In Southern Tel Aviv, we visited projects of the Scouts that work with disadvantaged youth, trying to empower new immigrants to participate in Israeli society. Furthermore the project visits focused on how this society deals with refugees and migrant workers, i.e. when the participants of the German-Israeli youth exchange visited the Bialik Rogozin School. The school offers its students a comprehensive education, which should give them opportunities to „develop a sense of belonging to their community and to the Israeli society“*, to establish their own families and to gain work opportunities. Most of the children and adolescents come from socio-economically disadvantaged families, including Jewish immigrants, migrant workers and/or refugees. This sparked a discussion among the participants about dealing with migrants and refugees in both countries: their own ideas about belonging influenced their description of the status of the groups described: who belongs to our society? What characterizes this society? Issues such as exclusion and structural racism were also discussed here.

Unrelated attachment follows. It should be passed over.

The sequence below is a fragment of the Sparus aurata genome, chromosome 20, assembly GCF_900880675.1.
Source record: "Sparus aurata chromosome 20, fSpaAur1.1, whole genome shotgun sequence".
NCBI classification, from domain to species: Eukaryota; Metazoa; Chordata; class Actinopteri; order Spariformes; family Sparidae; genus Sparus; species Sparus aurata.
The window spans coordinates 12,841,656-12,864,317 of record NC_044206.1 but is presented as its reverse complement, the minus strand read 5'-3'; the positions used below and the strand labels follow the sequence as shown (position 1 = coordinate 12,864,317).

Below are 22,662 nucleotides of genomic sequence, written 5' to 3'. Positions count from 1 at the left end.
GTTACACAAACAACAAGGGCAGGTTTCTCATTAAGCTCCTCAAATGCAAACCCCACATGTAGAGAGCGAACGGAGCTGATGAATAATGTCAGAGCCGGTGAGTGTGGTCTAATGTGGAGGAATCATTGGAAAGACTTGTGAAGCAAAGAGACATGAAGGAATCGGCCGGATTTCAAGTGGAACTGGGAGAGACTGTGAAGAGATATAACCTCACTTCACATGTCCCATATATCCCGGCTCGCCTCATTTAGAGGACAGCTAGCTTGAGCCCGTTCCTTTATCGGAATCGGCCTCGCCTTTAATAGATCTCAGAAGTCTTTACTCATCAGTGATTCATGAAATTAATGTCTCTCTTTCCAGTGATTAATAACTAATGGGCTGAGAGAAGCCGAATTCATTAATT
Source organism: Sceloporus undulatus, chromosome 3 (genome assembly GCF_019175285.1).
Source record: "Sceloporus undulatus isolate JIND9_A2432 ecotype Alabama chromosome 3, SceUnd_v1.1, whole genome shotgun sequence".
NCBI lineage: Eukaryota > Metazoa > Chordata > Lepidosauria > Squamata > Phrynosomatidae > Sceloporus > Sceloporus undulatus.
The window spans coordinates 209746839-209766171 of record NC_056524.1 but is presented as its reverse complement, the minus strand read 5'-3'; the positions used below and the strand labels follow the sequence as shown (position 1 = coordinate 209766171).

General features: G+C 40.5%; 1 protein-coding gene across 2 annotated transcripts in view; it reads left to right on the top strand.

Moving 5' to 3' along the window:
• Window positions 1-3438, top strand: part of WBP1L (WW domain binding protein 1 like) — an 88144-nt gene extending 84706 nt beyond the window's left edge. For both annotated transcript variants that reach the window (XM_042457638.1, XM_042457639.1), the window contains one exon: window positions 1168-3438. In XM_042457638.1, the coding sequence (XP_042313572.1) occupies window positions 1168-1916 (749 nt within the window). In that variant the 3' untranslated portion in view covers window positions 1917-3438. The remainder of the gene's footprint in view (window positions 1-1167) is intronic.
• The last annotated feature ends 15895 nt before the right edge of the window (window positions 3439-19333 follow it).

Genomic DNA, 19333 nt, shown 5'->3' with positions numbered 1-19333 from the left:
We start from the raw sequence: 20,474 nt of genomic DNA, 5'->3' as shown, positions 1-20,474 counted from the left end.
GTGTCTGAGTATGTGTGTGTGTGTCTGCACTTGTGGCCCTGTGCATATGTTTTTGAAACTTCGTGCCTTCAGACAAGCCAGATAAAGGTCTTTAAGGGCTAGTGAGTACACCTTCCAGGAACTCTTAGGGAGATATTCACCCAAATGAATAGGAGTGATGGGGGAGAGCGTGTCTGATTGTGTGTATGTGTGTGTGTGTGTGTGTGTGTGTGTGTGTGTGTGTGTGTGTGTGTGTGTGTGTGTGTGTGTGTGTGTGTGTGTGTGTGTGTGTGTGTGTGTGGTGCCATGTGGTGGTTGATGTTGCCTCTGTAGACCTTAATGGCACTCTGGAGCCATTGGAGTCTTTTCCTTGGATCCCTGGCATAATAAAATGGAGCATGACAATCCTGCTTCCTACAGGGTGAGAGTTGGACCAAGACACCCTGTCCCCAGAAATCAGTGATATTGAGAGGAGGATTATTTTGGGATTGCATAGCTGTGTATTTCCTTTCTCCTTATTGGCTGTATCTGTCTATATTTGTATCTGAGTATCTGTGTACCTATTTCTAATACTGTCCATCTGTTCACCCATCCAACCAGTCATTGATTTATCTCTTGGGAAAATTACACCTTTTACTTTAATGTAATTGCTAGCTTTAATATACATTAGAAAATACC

Exchange creates shared experiences: Both the visit to Shefar‘am witnessing its vivid coexistence and the journey to Jerusalem were important milestones in this German-Israeli exchange project. Visiting the Museum and Holocaust Memorial Yad Vashem and meeting a Shoah survivor was an impressive and moving experience for the participants. Socio-political processes that could lead to the exclusion, persecution and murder of certain groups of people became very obvious. In addition to all German participants, some of the Israeli participants visited Yad Vashem for the first time as well and learned about mass atrocities during the Second World War. We will continue this focus on commemorating the Shoah together during the return visit to Germany.